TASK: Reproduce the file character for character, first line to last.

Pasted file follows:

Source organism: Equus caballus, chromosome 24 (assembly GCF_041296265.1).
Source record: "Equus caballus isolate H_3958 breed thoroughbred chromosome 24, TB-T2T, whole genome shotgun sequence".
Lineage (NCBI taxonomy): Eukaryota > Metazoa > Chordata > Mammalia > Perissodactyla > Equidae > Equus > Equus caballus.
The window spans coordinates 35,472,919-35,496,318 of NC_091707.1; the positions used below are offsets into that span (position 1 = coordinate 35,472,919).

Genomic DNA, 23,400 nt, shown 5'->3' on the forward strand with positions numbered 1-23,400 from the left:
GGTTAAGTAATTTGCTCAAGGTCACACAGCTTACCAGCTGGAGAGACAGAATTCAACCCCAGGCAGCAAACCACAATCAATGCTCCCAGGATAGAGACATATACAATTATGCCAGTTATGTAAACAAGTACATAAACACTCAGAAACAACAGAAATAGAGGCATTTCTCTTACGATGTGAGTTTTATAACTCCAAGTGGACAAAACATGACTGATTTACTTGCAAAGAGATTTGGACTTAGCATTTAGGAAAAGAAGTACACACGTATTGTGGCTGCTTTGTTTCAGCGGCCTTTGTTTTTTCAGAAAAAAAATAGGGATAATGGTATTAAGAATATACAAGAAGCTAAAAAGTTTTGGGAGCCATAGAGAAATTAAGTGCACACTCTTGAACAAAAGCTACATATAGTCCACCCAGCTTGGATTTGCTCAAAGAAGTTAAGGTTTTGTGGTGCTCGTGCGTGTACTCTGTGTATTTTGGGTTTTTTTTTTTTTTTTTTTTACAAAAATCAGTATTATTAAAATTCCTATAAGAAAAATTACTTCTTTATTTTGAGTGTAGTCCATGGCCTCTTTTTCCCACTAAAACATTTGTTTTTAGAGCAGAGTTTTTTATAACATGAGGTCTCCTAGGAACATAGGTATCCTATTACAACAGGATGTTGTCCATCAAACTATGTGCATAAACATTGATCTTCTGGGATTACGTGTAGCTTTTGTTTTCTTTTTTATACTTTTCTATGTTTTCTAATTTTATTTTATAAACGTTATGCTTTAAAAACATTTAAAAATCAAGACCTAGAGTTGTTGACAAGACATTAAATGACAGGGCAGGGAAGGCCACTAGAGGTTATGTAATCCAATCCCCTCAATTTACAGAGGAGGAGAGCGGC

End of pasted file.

Source organism: Equus caballus, chromosome 24 (assembly GCF_041296265.1).
Source record: "Equus caballus isolate H_3958 breed thoroughbred chromosome 24, TB-T2T, whole genome shotgun sequence".
Lineage (NCBI taxonomy): Eukaryota > Metazoa > Chordata > Mammalia > Perissodactyla > Equidae > Equus > Equus caballus.
The window spans coordinates 35,472,919-35,496,318 of NC_091707.1; the positions used below are offsets into that span (position 1 = coordinate 35,472,919).

Genomic DNA, 23,400 nt, shown 5'->3' on the forward strand with positions numbered 1-23,400 from the left:
GGTTAAGTAATTTGCTCAAGGTCACACAGCTTACCAGCTGGAGAGACAGAATTCAACCCCAGGCAGCAAACCACAATCAATGCTCCCAGGATAGAGACATATACAATTATGCCAGTTATGTAAACAAGTACATAAACACTCAGAAACAACAGAAATAGAGGCATTTCTCTTACGATGTGAGTTTTATAACTCCAAGTGGACAAAACATGACTGATTTACTTGCAAAGAGATTTGGACTTAGCATTTAGGAAAAGAAGTACACACGTATTGTGGCTGCTTTGTTTCAGCGGCCTTTGTTTTTTCAGAAAAAAAATAGGGATAATGGTATTAAGAATATACAAGAAGCTAAAAAGTTTTGGGAGCCATAGAGAAATTAAGTGCACACTCTTGAACAAAAGCTACATATAGTCCACCCAGCTTGGATTTGCTCAAAGAAGTTAAGGTTTTGTGGTGCTCGTGCGTGTACTCTGTGTATTTTGGGTTTTTTTTTTTTTTTTTTTTACAAAAATCAGTATTATTAAAATTCCTATAAGAAAAATTACTTCTTTATTTTGAGTGTAGTCCATGGCCTCTTTTTCCCACTAAAACATTTGTTTTTAGAGCAGAGTTTTTTATAACATGAGGTCTCCTAGGAACATAGGTATCCTATTACAACAGGATGTTGTCCATCAAACTATGTGCATAAACATTGATCTTCTGGGATTACGTGTAGCTTTTGTTTTCTTTTTTATACTTTTCTATGTTTTCTAATTTTATTTTATAAACGTTATGCTTTAAAAACATTTAAAAATCAAGACCTAGAGTTGTTGACAAGACATTAAATGACAGGGCAGGGAAGGCCACTAGAGGTTATGTAATCCAATCCCCTCAATTTACAGAGGAGGAGAGCGGC